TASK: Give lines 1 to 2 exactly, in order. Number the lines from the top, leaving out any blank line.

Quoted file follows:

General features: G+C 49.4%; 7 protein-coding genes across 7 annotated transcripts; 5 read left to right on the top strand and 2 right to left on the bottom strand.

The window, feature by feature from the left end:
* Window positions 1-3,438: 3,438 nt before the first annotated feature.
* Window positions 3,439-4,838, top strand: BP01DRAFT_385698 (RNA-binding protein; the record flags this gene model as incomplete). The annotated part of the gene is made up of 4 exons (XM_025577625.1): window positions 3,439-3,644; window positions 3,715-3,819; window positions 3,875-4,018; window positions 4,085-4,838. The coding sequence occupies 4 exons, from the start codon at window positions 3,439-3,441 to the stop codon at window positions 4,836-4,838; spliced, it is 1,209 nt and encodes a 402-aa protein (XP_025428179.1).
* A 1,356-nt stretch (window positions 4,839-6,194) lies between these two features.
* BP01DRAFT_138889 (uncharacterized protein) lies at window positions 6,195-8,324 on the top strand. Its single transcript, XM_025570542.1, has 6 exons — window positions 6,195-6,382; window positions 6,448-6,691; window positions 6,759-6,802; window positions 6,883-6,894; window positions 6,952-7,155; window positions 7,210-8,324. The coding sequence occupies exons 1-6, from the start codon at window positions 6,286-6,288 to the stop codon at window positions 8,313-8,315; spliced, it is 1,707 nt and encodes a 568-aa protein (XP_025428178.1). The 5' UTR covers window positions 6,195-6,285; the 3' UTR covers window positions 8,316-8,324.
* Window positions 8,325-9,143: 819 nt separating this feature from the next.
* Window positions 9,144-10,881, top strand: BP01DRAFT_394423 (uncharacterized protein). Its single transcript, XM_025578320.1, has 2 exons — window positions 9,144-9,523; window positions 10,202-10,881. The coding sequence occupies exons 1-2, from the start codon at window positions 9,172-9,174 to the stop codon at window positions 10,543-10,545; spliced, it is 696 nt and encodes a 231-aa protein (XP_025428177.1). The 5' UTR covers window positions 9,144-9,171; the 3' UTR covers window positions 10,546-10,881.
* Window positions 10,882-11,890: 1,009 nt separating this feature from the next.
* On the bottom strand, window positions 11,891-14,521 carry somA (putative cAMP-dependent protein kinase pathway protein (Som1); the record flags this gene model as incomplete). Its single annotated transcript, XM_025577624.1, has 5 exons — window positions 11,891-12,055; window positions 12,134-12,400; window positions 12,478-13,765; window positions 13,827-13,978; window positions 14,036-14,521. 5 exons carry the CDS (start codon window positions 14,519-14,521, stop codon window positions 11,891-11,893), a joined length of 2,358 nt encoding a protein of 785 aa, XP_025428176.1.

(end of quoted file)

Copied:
General features: G+C 49.4%; 7 protein-coding genes across 7 annotated transcripts; 5 read left to right on the top strand and 2 right to left on the bottom strand.

The window, feature by feature from the left end: